Despite growing expectations of a December rate hike, investors absorbed comments this week from central bank officials indicating they are willing to overshoot inflation targets in order to provide added stimulus to the economy. In a speech last Friday at the Federal Reserve Bank of Boston, U.S. Fed Chair Yellen said there may be some benefits in running a "'high-pressure economy,' with robust aggregate demand and a tight labor market."12 While the notion of allowing the economy to run with higher inflation held little sway over the market-implied odds of a December rate hike, it conveyed a dovish tone and raised investor expectations that subsequent rate hikes will remain gradual. Global bond prices declined on concerns that central banks may now be more willing to tolerate inflation, with the 30-year U.S. Treasury bond yield rising to its highest level since June.14 In recent weeks, rising oil prices have pushed up expectations for long-term inflation, with rebounding energy prices showing up most recently in September’s consumer price index (CPI) figures. Data this week showed headline measures of CPI rising by 0.3% in September, the fastest pace in five months.15 However, excluding food and energy prices, core consumer prices increased by a less-than-expected 0.1%, further boosting expectations of "dovish rate hike" come December.
Chart of the week: Expected diminishing returns
- China reported on Wednesday that its economy grew at a rate of 6.7% for the third quarter of 2016.16 The result was in line with investor expectations as gross domestic product growth has now remained steady for each of the first three quarters of 2016. China’s economy appears stong relative to domestic markets, yet it is on pace to record its slowest annual economic growth in more than 25 years.17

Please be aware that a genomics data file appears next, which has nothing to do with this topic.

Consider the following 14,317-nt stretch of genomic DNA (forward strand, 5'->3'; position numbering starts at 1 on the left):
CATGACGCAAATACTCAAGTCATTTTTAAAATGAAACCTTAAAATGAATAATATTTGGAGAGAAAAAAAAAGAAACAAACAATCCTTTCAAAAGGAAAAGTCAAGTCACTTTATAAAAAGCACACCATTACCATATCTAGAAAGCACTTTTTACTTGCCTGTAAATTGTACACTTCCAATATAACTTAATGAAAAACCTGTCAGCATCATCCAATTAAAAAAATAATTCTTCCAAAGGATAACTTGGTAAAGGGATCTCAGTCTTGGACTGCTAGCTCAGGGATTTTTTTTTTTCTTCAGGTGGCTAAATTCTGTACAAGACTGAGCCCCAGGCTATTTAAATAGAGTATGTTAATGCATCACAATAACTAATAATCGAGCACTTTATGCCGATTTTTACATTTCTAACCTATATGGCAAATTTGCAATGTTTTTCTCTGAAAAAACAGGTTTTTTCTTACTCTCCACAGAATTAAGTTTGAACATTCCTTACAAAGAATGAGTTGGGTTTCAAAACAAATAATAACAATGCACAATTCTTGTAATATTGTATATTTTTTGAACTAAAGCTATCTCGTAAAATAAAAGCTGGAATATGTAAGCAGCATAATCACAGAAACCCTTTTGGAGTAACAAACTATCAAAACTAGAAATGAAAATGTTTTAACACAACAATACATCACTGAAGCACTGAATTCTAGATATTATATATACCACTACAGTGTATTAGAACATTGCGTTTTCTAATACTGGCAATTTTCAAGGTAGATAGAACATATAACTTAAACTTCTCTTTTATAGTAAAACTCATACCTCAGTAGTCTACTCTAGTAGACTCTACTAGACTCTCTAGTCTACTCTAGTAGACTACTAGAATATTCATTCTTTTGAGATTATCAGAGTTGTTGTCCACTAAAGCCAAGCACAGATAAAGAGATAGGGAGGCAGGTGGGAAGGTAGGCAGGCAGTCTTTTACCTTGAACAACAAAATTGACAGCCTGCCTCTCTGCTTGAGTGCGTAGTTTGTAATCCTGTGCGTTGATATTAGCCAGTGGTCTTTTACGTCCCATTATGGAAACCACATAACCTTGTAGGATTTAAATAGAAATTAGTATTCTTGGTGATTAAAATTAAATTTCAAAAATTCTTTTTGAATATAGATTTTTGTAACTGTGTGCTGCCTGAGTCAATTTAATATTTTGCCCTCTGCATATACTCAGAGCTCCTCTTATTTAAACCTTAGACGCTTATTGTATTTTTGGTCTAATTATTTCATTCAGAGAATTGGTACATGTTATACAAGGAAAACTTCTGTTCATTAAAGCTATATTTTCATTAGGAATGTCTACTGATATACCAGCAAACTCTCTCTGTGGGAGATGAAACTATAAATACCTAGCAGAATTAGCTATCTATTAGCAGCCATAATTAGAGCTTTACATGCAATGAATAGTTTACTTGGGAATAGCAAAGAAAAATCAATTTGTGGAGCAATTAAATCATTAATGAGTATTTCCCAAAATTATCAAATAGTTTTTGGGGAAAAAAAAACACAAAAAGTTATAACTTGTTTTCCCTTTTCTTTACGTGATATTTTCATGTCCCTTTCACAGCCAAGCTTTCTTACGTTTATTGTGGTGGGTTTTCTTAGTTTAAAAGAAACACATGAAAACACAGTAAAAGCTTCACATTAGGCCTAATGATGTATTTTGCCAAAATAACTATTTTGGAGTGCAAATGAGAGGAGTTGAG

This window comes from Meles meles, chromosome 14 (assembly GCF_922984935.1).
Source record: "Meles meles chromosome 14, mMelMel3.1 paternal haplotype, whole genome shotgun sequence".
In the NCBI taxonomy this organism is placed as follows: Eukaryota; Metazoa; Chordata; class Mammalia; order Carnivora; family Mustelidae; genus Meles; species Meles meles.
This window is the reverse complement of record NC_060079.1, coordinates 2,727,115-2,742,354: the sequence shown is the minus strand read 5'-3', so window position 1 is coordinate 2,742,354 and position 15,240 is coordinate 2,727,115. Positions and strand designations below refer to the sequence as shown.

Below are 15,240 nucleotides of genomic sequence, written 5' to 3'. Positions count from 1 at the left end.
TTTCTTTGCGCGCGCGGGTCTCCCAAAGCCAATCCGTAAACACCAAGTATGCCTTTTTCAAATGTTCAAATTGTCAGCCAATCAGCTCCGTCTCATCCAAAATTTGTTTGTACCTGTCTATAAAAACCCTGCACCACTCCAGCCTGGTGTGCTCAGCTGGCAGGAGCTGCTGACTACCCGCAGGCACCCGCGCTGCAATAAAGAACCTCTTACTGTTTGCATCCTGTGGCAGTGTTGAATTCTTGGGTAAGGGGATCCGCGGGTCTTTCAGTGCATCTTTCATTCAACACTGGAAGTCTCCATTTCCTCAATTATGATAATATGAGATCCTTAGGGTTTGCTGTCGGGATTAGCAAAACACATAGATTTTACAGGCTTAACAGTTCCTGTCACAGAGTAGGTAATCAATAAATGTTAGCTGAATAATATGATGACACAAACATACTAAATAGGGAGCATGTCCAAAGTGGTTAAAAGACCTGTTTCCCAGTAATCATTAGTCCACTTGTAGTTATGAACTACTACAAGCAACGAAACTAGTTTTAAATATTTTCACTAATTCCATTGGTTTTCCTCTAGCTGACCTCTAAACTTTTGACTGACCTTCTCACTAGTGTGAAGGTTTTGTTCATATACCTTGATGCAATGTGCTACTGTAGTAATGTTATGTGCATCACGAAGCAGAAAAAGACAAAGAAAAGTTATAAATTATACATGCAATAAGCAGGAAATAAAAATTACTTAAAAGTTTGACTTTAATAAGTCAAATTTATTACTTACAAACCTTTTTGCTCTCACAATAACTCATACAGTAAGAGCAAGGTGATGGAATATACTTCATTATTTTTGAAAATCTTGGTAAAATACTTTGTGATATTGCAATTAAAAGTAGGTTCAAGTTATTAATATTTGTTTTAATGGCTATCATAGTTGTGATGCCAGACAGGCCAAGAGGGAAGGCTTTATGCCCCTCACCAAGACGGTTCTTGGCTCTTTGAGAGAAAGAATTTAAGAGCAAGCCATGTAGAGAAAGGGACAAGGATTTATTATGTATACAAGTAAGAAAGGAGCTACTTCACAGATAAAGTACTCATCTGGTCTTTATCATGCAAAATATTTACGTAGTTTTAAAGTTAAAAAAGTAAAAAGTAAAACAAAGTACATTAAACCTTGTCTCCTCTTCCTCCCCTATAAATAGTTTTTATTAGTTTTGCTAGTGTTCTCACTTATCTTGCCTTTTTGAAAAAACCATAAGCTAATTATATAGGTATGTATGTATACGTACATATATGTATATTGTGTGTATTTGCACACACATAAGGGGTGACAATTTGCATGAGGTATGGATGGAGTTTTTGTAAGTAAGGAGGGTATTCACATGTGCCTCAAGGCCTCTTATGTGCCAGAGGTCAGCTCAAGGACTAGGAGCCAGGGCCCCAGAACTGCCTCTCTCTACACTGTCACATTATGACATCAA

- Slow or decelerating economic growth has also been a common theme across the developed world since the financial crisis.18 As recently as its September meeting, the U.S. Federal Reserve lowered its expectation for longer-term economic growth in the United States from 2.0% to just 1.8%.19
- Reduced economic growth could translate into diminished total returns across equities and government bonds of the U.S. and Western Europe. A McKinsey Global Institute report outlined its expectations for significantly lower total returns across equity and government bond markets in the United States and Europe in the next 20 years.20
- Citing expectations for rising interest rates, lower global GDP growth and a cloudier outlook for corporate profits, McKinsey projects that total returns on U.S. equities in the next 20 years could be between 140 and 390 basis points lower than returns were for the period between 1985 and 2014.20 As the chart highlights, expected returns on other traditional asset classes in the developed world could face similar declines.20
1 Bank of America Merrill Lynch High Yield Master II Index.
2 Thomson Reuters Lipper.
3 Bank of America Merrill Lynch High Yield CCC and Lower Rated Index, which refers to bonds rated as having substantial risks or extremely speculative.
4 Bank of America Merrill Lynch High Yield Energy Index.
5 Bank of America Merrill Lynch High Yield Master II Index (yield-to-worst).
6 S&P Leveraged Commentary and Data.
7 Credit Suisse Leveraged Loan Index.
8 Federal Reserve Bank of St. Louis, http://bit.ly/292Tgue.
9 Credit Suisse Leveraged Loan Index (energy component).
10 Energy Information Administration, http://bit.ly/1V2gPZQ.
11 Credit Suisse Leveraged Loan Index (based on a three-year maturity).
12 U.S. Federal Reserve, http://www.federalreserve.gov/newsevents/speech/yellen20161014a.pdf.
13 Bloomberg, based on CME data.
14 Federal Reserve Bank of St. Louis, https://fred.stlouisfed.org/series/DGS30.
15 U.S. Department of Labor, http://www.bls.gov/news.release/cpi.nr0.htm.
16 National Bureau of Statistics of China, http://bit.ly/2dMYmxD.
17 The World Bank, http://bit.ly/2etiVyP.
18 IMF World Economic Outlook, http://bit.ly/2ebF5Lp.
19 Federal Reserve, http://bit.ly/2ddbqkO.
20 McKinsey Global Institute, http://bit.ly/1VUY76O.